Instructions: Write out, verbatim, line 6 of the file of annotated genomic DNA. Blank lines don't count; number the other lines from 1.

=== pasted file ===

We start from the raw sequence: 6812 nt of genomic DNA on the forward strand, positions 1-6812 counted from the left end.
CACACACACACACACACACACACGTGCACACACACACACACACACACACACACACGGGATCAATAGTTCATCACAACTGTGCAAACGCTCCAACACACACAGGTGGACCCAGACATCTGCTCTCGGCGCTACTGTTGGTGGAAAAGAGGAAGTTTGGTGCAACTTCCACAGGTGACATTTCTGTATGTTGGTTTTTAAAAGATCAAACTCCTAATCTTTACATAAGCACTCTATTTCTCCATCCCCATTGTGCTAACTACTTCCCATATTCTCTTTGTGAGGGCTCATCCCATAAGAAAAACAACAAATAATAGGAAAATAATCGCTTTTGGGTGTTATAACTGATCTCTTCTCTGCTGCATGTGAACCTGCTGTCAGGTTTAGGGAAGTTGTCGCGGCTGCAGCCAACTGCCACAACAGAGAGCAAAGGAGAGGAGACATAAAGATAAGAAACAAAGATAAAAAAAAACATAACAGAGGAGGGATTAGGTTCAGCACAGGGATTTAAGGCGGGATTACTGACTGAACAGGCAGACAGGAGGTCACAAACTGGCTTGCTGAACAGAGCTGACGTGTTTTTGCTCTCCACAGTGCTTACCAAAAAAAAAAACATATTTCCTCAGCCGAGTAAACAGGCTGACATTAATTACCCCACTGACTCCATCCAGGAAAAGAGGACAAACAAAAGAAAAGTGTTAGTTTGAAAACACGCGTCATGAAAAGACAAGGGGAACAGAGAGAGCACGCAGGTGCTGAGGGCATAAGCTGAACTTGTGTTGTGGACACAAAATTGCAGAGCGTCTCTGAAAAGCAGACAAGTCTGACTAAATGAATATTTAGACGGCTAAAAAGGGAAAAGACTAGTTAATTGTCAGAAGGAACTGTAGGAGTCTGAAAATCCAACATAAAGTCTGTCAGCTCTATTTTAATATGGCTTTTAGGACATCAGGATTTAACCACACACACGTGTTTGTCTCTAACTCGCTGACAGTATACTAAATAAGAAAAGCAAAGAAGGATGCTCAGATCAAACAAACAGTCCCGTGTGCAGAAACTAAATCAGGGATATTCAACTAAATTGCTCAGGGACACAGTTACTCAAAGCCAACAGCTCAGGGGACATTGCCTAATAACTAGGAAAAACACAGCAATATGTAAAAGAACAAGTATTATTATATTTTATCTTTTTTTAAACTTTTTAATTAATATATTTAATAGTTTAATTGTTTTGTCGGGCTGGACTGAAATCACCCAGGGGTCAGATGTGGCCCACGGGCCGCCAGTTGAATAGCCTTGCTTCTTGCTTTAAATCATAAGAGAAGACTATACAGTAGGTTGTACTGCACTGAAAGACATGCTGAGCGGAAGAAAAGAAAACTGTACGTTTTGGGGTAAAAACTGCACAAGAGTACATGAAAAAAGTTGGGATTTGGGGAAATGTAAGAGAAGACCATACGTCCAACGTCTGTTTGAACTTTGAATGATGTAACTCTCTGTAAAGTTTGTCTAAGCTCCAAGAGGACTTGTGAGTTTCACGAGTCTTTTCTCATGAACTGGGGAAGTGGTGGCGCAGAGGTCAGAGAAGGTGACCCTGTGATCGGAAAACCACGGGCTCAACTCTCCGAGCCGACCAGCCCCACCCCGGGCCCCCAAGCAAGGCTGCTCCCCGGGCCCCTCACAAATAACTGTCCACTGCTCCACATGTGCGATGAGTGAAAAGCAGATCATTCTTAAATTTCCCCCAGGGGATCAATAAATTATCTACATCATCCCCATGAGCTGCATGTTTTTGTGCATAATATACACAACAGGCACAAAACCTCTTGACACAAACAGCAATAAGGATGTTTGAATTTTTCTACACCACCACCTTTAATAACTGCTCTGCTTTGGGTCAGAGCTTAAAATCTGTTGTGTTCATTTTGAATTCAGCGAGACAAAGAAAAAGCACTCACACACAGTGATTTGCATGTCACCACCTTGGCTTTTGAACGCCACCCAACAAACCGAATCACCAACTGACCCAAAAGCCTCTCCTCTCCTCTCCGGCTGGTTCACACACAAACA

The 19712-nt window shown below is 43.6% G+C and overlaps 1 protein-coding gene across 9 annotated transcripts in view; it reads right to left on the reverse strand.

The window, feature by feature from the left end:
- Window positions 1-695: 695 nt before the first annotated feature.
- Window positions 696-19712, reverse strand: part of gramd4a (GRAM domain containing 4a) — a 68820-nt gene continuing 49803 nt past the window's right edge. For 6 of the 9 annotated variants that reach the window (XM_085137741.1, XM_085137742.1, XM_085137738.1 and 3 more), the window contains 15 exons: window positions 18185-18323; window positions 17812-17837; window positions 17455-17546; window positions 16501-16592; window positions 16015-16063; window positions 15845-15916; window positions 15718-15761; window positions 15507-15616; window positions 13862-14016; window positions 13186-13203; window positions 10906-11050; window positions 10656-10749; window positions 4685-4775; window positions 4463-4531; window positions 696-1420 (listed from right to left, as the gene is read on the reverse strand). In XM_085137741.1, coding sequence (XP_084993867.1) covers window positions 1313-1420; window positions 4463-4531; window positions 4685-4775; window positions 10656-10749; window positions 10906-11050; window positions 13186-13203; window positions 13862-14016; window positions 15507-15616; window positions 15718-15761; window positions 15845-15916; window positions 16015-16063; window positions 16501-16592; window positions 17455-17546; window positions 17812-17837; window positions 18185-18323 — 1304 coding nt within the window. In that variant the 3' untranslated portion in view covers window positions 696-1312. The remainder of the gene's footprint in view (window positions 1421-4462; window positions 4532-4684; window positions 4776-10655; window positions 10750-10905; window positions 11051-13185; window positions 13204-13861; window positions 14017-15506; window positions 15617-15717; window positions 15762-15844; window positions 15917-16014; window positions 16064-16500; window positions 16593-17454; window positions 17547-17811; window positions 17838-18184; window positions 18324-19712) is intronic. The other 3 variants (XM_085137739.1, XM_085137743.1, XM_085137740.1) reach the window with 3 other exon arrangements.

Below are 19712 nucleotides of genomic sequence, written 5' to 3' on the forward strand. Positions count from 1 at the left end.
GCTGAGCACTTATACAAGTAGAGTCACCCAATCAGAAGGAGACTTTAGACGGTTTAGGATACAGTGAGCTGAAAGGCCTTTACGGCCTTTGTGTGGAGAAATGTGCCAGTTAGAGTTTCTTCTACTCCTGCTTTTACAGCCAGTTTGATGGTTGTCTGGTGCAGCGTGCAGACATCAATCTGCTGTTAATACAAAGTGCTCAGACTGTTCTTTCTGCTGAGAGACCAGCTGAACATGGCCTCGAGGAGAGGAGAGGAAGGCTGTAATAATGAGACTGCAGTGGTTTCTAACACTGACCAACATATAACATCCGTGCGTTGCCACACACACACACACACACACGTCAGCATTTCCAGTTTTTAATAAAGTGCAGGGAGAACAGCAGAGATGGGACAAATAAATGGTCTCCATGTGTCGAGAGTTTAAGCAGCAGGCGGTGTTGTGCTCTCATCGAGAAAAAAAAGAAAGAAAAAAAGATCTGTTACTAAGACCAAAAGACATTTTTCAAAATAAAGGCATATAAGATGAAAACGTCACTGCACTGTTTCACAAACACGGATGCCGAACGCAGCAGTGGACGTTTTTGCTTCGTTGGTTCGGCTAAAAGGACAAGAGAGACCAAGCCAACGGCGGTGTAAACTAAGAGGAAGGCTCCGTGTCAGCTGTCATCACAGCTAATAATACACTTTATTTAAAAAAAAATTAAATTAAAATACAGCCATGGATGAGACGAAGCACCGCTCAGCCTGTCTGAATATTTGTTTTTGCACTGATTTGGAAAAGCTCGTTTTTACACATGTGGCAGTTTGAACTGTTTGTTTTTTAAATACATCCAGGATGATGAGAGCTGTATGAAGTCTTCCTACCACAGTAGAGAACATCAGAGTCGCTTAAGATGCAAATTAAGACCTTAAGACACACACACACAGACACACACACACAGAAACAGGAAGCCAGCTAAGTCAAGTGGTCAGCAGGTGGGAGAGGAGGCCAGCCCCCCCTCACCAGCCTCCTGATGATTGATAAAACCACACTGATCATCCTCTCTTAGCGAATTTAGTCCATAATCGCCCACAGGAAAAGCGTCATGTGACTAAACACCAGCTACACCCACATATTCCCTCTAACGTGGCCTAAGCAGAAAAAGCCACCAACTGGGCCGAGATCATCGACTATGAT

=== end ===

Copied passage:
- Window positions 696-19712, reverse strand: part of gramd4a (GRAM domain containing 4a) — a 68820-nt gene continuing 49803 nt past the window's right edge. For 6 of the 9 annotated variants that reach the window (XM_085137741.1, XM_085137742.1, XM_085137738.1 and 3 more), the window contains 15 exons: window positions 18185-18323; window positions 17812-17837; window positions 17455-17546; window positions 16501-16592; window positions 16015-16063; window positions 15845-15916; window positions 15718-15761; window positions 15507-15616; window positions 13862-14016; window positions 13186-13203; window positions 10906-11050; window positions 10656-10749; window positions 4685-4775; window positions 4463-4531; window positions 696-1420 (listed from right to left, as the gene is read on the reverse strand). In XM_085137741.1, coding sequence (XP_084993867.1) covers window positions 1313-1420; window positions 4463-4531; window positions 4685-4775; window positions 10656-10749; window positions 10906-11050; window positions 13186-13203; window positions 13862-14016; window positions 15507-15616; window positions 15718-15761; window positions 15845-15916; window positions 16015-16063; window positions 16501-16592; window positions 17455-17546; window positions 17812-17837; window positions 18185-18323 — 1304 coding nt within the window. In that variant the 3' untranslated portion in view covers window positions 696-1312. The remainder of the gene's footprint in view (window positions 1421-4462; window positions 4532-4684; window positions 4776-10655; window positions 10750-10905; window positions 11051-13185; window positions 13204-13861; window positions 14017-15506; window positions 15617-15717; window positions 15762-15844; window positions 15917-16014; window positions 16064-16500; window positions 16593-17454; window positions 17547-17811; window positions 17838-18184; window positions 18324-19712) is intronic. The other 3 variants (XM_085137739.1, XM_085137743.1, XM_085137740.1) reach the window with 3 other exon arrangements.